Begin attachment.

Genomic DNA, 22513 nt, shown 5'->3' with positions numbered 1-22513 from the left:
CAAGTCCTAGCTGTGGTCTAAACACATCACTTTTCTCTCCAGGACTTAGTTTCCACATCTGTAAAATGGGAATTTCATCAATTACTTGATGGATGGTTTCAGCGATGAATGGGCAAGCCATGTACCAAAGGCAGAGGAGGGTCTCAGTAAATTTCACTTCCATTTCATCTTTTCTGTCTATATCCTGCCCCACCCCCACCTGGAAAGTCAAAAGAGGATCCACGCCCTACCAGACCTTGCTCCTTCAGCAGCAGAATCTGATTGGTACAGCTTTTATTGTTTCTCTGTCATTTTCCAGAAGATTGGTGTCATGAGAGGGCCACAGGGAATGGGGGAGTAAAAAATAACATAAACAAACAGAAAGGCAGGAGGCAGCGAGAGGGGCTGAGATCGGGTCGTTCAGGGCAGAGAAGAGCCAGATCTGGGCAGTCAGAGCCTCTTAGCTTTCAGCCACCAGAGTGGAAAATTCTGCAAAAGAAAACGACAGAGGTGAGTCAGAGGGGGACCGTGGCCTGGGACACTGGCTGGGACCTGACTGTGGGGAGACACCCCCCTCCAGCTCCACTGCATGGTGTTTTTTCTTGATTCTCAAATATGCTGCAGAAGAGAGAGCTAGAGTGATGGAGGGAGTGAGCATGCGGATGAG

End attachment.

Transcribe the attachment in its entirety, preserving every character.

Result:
Genomic DNA, 22513 nt, shown 5'->3' with positions numbered 1-22513 from the left:
CAAGTCCTAGCTGTGGTCTAAACACATCACTTTTCTCTCCAGGACTTAGTTTCCACATCTGTAAAATGGGAATTTCATCAATTACTTGATGGATGGTTTCAGCGATGAATGGGCAAGCCATGTACCAAAGGCAGAGGAGGGTCTCAGTAAATTTCACTTCCATTTCATCTTTTCTGTCTATATCCTGCCCCACCCCCACCTGGAAAGTCAAAAGAGGATCCACGCCCTACCAGACCTTGCTCCTTCAGCAGCAGAATCTGATTGGTACAGCTTTTATTGTTTCTCTGTCATTTTCCAGAAGATTGGTGTCATGAGAGGGCCACAGGGAATGGGGGAGTAAAAAATAACATAAACAAACAGAAAGGCAGGAGGCAGCGAGAGGGGCTGAGATCGGGTCGTTCAGGGCAGAGAAGAGCCAGATCTGGGCAGTCAGAGCCTCTTAGCTTTCAGCCACCAGAGTGGAAAATTCTGCAAAAGAAAACGACAGAGGTGAGTCAGAGGGGGACCGTGGCCTGGGACACTGGCTGGGACCTGACTGTGGGGAGACACCCCCCTCCAGCTCCACTGCATGGTGTTTTTTCTTGATTCTCAAATATGCTGCAGAAGAGAGAGCTAGAGTGATGGAGGGAGTGAGCATGCGGATGAG